Research from Manulife Investment Management has revealed that on average, 57% of people in Hong Kong expect they will have to work after retirement.

Reasons vary among the different generations, households, and genders - from family obligations, desired lifestyles, and financial status, reflecting the diverse nature of people's thinking about retirement. 

The findings are part of Manulife Investment Management's Diverse Asia retirement series, which looks at the challenges and opportunities facing Asia's ageing populations and how they are woven into the demographic profiles and socioeconomic foundations in the region.

Manulife Investment Management commissioned NielsenIQ to conduct an online survey of 2,000 people from Hong Kong, Taiwan, Indonesia, and Malaysia - 500 people from each market - who are aged 20 to 60 between 25 August and 6 September 2022.

The research aimed to assess people's retirement readiness and aspirations, including savings and investments, and lifestyles and family issues they consider when planning for retirement.

For Gen Z, Gen X and Baby boomers, their primary reasons for working after retirement are for their personal well-being. Meanwhile, Millennials place more emphasis on family. One common reason they have though is they do not feel they will have enough money to truly retire.

Table 1: Likelihood and reasons for working after retirement



Gen Z


Gen X

Baby boomers

Likelihood to work after retirement






To maintain good mental and/or physical health





To keep myself active and socially connected





To keep life interesting after retirement





Can support myself in case of financial emergency





Want to continue supporting my family financially





My current income is not enough to truly retire





My current saving and investment plan is not sufficient to support my retirement





I do not see myself accumulating enough assets (mandatory pension plan, inheritance, etc.) to retire





Interestingly, the younger generations have started saving for retirement at an earlier age (Gen Z at 21 years old and Millennials at 28 years old) whereas the older generations started much later (Gen X at 39 years old and Baby boomers at 44 years old).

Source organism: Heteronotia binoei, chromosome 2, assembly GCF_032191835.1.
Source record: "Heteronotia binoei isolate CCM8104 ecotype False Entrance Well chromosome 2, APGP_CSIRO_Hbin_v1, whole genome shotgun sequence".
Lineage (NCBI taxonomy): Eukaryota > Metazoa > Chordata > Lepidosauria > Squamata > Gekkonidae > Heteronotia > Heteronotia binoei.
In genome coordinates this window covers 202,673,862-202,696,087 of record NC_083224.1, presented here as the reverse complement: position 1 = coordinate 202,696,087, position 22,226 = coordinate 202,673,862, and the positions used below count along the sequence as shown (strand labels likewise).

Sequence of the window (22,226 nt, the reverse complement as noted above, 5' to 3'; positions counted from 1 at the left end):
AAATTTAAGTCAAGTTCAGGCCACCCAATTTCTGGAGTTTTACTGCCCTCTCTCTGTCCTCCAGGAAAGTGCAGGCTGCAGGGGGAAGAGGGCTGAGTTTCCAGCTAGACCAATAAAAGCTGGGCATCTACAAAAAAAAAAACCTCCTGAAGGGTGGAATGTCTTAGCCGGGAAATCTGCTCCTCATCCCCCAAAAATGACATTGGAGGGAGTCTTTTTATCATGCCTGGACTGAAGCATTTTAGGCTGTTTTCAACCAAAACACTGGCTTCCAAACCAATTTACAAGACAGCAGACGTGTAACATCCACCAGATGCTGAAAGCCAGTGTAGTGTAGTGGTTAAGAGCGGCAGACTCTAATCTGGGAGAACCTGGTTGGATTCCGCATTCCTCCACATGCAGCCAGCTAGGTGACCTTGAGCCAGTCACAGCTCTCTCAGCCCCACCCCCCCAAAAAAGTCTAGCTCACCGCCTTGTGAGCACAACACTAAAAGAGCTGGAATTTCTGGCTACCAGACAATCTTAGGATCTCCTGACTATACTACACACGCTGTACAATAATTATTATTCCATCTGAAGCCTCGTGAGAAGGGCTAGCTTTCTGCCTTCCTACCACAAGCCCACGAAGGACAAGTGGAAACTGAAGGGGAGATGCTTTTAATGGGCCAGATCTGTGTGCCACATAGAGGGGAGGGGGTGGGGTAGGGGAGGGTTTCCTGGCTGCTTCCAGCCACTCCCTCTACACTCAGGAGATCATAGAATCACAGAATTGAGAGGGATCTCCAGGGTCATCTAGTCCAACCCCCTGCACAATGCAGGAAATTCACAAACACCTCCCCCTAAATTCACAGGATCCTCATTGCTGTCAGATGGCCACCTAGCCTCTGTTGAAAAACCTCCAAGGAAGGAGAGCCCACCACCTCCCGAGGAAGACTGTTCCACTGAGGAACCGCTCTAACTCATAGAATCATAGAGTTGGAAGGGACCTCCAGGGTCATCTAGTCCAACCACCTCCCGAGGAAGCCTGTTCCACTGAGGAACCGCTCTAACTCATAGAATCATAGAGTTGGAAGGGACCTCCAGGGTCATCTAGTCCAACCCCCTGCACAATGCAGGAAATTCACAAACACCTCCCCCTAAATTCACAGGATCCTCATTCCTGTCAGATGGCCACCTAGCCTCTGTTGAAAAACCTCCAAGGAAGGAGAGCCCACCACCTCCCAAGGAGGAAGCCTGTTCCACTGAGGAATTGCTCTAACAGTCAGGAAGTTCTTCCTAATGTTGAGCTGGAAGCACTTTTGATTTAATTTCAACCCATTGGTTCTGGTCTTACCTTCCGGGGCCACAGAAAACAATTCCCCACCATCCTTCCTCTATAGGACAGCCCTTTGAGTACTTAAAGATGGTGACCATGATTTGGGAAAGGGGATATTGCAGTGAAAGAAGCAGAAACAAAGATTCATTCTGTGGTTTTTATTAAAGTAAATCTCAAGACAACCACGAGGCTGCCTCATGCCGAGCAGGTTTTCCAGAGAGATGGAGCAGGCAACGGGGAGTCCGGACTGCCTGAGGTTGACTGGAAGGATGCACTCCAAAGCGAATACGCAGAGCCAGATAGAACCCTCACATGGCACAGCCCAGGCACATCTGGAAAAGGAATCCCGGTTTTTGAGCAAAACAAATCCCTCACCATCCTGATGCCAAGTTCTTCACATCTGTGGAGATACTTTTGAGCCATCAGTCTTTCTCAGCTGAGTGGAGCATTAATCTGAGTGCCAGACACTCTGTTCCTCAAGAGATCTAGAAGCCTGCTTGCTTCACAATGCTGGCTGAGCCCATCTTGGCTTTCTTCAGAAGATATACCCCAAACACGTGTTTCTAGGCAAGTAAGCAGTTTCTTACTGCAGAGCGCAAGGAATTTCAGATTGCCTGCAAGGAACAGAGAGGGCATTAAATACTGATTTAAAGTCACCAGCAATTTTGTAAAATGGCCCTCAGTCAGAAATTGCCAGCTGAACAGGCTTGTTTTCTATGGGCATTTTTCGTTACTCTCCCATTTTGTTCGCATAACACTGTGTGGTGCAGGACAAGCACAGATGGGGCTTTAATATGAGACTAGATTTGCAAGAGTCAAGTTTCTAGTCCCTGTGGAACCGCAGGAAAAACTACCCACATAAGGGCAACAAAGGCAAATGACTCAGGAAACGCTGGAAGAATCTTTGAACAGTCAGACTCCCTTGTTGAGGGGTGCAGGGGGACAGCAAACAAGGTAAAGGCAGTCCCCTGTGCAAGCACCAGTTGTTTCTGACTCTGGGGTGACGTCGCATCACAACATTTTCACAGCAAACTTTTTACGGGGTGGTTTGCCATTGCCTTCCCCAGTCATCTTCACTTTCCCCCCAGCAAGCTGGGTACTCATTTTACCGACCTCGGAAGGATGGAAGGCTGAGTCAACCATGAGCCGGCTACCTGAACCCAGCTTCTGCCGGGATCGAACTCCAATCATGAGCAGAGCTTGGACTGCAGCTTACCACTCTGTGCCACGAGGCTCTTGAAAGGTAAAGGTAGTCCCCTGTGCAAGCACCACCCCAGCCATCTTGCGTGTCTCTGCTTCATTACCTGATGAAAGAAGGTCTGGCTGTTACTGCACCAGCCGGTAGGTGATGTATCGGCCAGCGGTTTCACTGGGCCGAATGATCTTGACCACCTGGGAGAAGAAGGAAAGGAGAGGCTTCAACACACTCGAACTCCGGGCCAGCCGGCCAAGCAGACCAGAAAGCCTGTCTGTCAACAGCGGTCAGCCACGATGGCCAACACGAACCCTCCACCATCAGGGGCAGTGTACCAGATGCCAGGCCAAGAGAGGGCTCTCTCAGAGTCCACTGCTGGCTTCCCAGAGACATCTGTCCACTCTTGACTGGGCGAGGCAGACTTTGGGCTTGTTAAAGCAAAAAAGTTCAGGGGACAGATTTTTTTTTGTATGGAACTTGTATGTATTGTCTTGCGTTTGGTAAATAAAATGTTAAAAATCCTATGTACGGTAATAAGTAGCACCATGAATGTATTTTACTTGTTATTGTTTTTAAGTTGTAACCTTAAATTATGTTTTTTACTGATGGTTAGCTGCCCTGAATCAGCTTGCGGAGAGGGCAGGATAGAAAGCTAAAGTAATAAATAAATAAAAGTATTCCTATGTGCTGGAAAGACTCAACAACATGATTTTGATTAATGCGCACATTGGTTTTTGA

For most people in Hong Kong, maintaining the same standard of living after retirement appears to be a challenge, especially with the changing demographic and family structure in the city. 

As of 2021, 50% of older persons (aged 65 and above) live with their children.

However, Hong Kong's declining birth rate, and subsequently smaller family sizes, continue to threaten the foundations of family care. Moreover, high housing and daily living costs are contributing to a worsening financial situation for older adults. It also undermines the younger generation's financial ability to care for their parents.

This may explain why on average a quarter of Hong Kong people said wanting to support their family financially as a key reason for working after retirement. The next generations may not only need to provide support for their retired parents, they may also need to prepare for diminished upstream familial support when they retire.

In response to these new familial and sociocultural realities, Hong Kong's older population may be forced to modify their long-standing filial care expectations and continue working to pay for their upkeep. Over the past decade, the number of working older persons has more than doubled (up by 136.6%), mainly due to the surge in working older persons in the 65 to 74 age category.

Globally, women aged 65 or older received 26% less income from pensions than men on average, according to an OECD report from 2021.

A significant factor that frequently impedes women's accumulation of retirement wealth is the stop-start nature of their working lives.

Typically, working age participants can expect to experience a gradual increase in income throughout their working lives. For women though, forming a family and having children may create career interruptions that have lifelong implications for their financial well-being.

In Hong Kong, approximately 65% of women who ever married (includes now married, widowed, divorced/separated) are active in the labour market, while up to 96% of their male counterparts are still employed or actively seeking work.

In addition, women's labour participation and pay rates often lag men. In Hong Kong, labour force participation rate for women is 54% compared with 82% for men;  women in this market also earn 27% less than men.

As its study noted, having children frequently means women must put their career on hold - often indefinitely. They also tend to earn a reduced income after giving birth, resulting in lower lifetime earnings and a slower accumulation of pension benefits.4 

Coupled with the longer life expectancy of women, it may come as no surprise that their top financial objectives are wealth accumulation (56%), retirement (49%), and personal consumption (42%).

The good news is that technology can help women and men better plan and manage their retirement savings. Proprietary data from Manulife Investment Management revealed that more women than men use digital platforms to access investment information and to invest.